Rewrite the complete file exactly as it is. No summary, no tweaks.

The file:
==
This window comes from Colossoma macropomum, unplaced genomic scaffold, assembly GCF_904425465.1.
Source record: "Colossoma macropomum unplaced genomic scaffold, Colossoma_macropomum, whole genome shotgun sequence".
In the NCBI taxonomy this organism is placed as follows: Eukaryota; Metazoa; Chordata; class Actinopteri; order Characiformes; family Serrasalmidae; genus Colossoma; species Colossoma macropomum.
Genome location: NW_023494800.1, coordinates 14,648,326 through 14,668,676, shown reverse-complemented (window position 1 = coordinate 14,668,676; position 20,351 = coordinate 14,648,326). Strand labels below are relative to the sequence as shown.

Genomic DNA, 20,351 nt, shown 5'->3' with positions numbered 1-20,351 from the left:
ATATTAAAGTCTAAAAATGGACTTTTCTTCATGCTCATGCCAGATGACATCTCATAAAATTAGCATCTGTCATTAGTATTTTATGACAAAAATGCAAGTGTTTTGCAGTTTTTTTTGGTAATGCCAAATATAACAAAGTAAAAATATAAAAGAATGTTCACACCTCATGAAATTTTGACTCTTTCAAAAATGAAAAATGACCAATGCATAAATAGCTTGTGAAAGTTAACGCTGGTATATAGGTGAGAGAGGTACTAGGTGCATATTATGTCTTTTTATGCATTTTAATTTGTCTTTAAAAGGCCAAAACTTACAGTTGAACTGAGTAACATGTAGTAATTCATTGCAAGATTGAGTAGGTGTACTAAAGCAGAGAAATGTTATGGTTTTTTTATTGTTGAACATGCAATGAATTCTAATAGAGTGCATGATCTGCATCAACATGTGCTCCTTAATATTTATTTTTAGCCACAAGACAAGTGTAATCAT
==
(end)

This window comes from Colossoma macropomum, unplaced genomic scaffold, assembly GCF_904425465.1.
Source record: "Colossoma macropomum unplaced genomic scaffold, Colossoma_macropomum, whole genome shotgun sequence".
In the NCBI taxonomy this organism is placed as follows: Eukaryota; Metazoa; Chordata; class Actinopteri; order Characiformes; family Serrasalmidae; genus Colossoma; species Colossoma macropomum.
Genome location: NW_023494800.1, coordinates 14,648,326 through 14,668,676, shown reverse-complemented (window position 1 = coordinate 14,668,676; position 20,351 = coordinate 14,648,326). Strand labels below are relative to the sequence as shown.

Genomic DNA, 20,351 nt, shown 5'->3' with positions numbered 1-20,351 from the left:
ATATTAAAGTCTAAAAATGGACTTTTCTTCATGCTCATGCCAGATGACATCTCATAAAATTAGCATCTGTCATTAGTATTTTATGACAAAAATGCAAGTGTTTTGCAGTTTTTTTTGGTAATGCCAAATATAACAAAGTAAAAATATAAAAGAATGTTCACACCTCATGAAATTTTGACTCTTTCAAAAATGAAAAATGACCAATGCATAAATAGCTTGTGAAAGTTAACGCTGGTATATAGGTGAGAGAGGTACTAGGTGCATATTATGTCTTTTTATGCATTTTAATTTGTCTTTAAAAGGCCAAAACTTACAGTTGAACTGAGTAACATGTAGTAATTCATTGCAAGATTGAGTAGGTGTACTAAAGCAGAGAAATGTTATGGTTTTTTTATTGTTGAACATGCAATGAATTCTAATAGAGTGCATGATCTGCATCAACATGTGCTCCTTAATATTTATTTTTAGCCACAAGACAAGTGTAATCAT